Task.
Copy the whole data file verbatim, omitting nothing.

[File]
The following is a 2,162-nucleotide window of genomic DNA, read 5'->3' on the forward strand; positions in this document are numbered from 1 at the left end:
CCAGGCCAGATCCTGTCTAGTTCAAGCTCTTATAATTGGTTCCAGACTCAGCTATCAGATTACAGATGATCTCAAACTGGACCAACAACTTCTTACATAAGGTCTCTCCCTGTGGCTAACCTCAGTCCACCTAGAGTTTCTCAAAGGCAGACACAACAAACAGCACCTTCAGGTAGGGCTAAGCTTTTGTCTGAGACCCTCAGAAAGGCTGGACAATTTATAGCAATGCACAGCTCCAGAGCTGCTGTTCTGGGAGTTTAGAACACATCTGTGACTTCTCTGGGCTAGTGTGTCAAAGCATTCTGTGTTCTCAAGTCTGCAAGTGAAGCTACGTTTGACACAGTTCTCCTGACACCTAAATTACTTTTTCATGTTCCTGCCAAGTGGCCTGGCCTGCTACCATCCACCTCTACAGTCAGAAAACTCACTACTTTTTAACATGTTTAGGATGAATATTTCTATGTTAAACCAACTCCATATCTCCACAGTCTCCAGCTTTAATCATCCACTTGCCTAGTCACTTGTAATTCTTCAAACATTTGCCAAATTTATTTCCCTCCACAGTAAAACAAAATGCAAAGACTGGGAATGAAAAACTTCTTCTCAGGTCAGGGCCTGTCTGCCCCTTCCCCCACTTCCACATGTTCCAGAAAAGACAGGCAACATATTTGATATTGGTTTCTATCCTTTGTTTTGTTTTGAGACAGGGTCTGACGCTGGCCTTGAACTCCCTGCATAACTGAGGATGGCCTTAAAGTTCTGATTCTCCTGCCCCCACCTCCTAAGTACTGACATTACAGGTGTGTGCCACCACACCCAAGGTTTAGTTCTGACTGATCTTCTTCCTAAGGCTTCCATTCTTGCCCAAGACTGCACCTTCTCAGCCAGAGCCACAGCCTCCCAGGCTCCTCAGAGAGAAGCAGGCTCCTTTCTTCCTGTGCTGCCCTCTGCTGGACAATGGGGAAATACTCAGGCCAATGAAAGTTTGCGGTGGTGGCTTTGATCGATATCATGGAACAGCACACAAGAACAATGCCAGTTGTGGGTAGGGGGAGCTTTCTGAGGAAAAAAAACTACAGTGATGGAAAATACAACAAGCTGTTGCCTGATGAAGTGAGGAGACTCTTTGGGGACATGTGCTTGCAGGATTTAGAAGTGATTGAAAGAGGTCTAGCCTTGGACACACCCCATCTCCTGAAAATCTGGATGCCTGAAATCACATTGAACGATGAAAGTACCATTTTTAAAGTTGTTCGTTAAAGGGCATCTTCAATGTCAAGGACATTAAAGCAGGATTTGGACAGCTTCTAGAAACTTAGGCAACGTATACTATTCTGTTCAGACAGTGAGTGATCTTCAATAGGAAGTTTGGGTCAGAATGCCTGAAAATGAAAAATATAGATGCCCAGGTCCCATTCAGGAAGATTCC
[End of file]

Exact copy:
The following is a 2,162-nucleotide window of genomic DNA, read 5'->3' on the forward strand; positions in this document are numbered from 1 at the left end:
CCAGGCCAGATCCTGTCTAGTTCAAGCTCTTATAATTGGTTCCAGACTCAGCTATCAGATTACAGATGATCTCAAACTGGACCAACAACTTCTTACATAAGGTCTCTCCCTGTGGCTAACCTCAGTCCACCTAGAGTTTCTCAAAGGCAGACACAACAAACAGCACCTTCAGGTAGGGCTAAGCTTTTGTCTGAGACCCTCAGAAAGGCTGGACAATTTATAGCAATGCACAGCTCCAGAGCTGCTGTTCTGGGAGTTTAGAACACATCTGTGACTTCTCTGGGCTAGTGTGTCAAAGCATTCTGTGTTCTCAAGTCTGCAAGTGAAGCTACGTTTGACACAGTTCTCCTGACACCTAAATTACTTTTTCATGTTCCTGCCAAGTGGCCTGGCCTGCTACCATCCACCTCTACAGTCAGAAAACTCACTACTTTTTAACATGTTTAGGATGAATATTTCTATGTTAAACCAACTCCATATCTCCACAGTCTCCAGCTTTAATCATCCACTTGCCTAGTCACTTGTAATTCTTCAAACATTTGCCAAATTTATTTCCCTCCACAGTAAAACAAAATGCAAAGACTGGGAATGAAAAACTTCTTCTCAGGTCAGGGCCTGTCTGCCCCTTCCCCCACTTCCACATGTTCCAGAAAAGACAGGCAACATATTTGATATTGGTTTCTATCCTTTGTTTTGTTTTGAGACAGGGTCTGACGCTGGCCTTGAACTCCCTGCATAACTGAGGATGGCCTTAAAGTTCTGATTCTCCTGCCCCCACCTCCTAAGTACTGACATTACAGGTGTGTGCCACCACACCCAAGGTTTAGTTCTGACTGATCTTCTTCCTAAGGCTTCCATTCTTGCCCAAGACTGCACCTTCTCAGCCAGAGCCACAGCCTCCCAGGCTCCTCAGAGAGAAGCAGGCTCCTTTCTTCCTGTGCTGCCCTCTGCTGGACAATGGGGAAATACTCAGGCCAATGAAAGTTTGCGGTGGTGGCTTTGATCGATATCATGGAACAGCACACAAGAACAATGCCAGTTGTGGGTAGGGGGAGCTTTCTGAGGAAAAAAAACTACAGTGATGGAAAATACAACAAGCTGTTGCCTGATGAAGTGAGGAGACTCTTTGGGGACATGTGCTTGCAGGATTTAGAAGTGATTGAAAGAGGTCTAGCCTTGGACACACCCCATCTCCTGAAAATCTGGATGCCTGAAATCACATTGAACGATGAAAGTACCATTTTTAAAGTTGTTCGTTAAAGGGCATCTTCAATGTCAAGGACATTAAAGCAGGATTTGGACAGCTTCTAGAAACTTAGGCAACGTATACTATTCTGTTCAGACAGTGAGTGATCTTCAATAGGAAGTTTGGGTCAGAATGCCTGAAAATGAAAAATATAGATGCCCAGGTCCCATTCAGGAAGATTCC